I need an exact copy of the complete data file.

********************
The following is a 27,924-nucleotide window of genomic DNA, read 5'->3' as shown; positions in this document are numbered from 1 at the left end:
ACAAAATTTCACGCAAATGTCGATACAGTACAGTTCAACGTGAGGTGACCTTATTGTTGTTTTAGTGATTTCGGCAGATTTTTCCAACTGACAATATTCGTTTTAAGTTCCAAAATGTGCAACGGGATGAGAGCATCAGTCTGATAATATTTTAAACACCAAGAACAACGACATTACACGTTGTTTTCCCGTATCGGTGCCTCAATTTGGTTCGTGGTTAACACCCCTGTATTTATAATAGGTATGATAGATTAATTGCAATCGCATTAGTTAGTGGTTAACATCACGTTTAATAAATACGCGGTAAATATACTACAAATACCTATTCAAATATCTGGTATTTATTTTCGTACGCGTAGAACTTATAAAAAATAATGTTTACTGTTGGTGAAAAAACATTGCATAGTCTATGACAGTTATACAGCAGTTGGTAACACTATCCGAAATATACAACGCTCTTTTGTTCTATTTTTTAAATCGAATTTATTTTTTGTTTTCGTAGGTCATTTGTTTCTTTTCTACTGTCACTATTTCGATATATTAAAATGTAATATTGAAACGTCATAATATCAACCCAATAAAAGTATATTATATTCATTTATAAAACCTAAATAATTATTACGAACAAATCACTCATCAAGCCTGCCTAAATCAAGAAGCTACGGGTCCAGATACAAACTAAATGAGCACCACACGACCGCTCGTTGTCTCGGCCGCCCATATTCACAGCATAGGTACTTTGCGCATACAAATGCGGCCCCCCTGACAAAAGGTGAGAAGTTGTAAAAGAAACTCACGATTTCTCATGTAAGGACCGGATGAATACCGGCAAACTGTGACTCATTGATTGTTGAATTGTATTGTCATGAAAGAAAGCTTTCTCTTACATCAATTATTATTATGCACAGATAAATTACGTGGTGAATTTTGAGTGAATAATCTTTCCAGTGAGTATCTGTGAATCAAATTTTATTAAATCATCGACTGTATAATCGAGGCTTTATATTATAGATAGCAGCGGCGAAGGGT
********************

The following is a 27,924-nucleotide window of genomic DNA, read 5'->3' as shown; positions in this document are numbered from 1 at the left end:
ACAAAATTTCACGCAAATGTCGATACAGTACAGTTCAACGTGAGGTGACCTTATTGTTGTTTTAGTGATTTCGGCAGATTTTTCCAACTGACAATATTCGTTTTAAGTTCCAAAATGTGCAACGGGATGAGAGCATCAGTCTGATAATATTTTAAACACCAAGAACAACGACATTACACGTTGTTTTCCCGTATCGGTGCCTCAATTTGGTTCGTGGTTAACACCCCTGTATTTATAATAGGTATGATAGATTAATTGCAATCGCATTAGTTAGTGGTTAACATCACGTTTAATAAATACGCGGTAAATATACTACAAATACCTATTCAAATATCTGGTATTTATTTTCGTACGCGTAGAACTTATAAAAAATAATGTTTACTGTTGGTGAAAAAACATTGCATAGTCTATGACAGTTATACAGCAGTTGGTAACACTATCCGAAATATACAACGCTCTTTTGTTCTATTTTTTAAATCGAATTTATTTTTTGTTTTCGTAGGTCATTTGTTTCTTTTCTACTGTCACTATTTCGATATATTAAAATGTAATATTGAAACGTCATAATATCAACCCAATAAAAGTATATTATATTCATTTATAAAACCTAAATAATTATTACGAACAAATCACTCATCAAGCCTGCCTAAATCAAGAAGCTACGGGTCCAGATACAAACTAAATGAGCACCACACGACCGCTCGTTGTCTCGGCCGCCCATATTCACAGCATAGGTACTTTGCGCATACAAATGCGGCCCCCCTGACAAAAGGTGAGAAGTTGTAAAAGAAACTCACGATTTCTCATGTAAGGACCGGATGAATACCGGCAAACTGTGACTCATTGATTGTTGAATTGTATTGTCATGAAAGAAAGCTTTCTCTTACATCAATTATTATTATGCACAGATAAATTACGTGGTGAATTTTGAGTGAATAATCTTTCCAGTGAGTATCTGTGAATCAAATTTTATTAAATCATCGACTGTATAATCGAGGCTTTATATTATAGATAGCAGCGGCGAAGGGT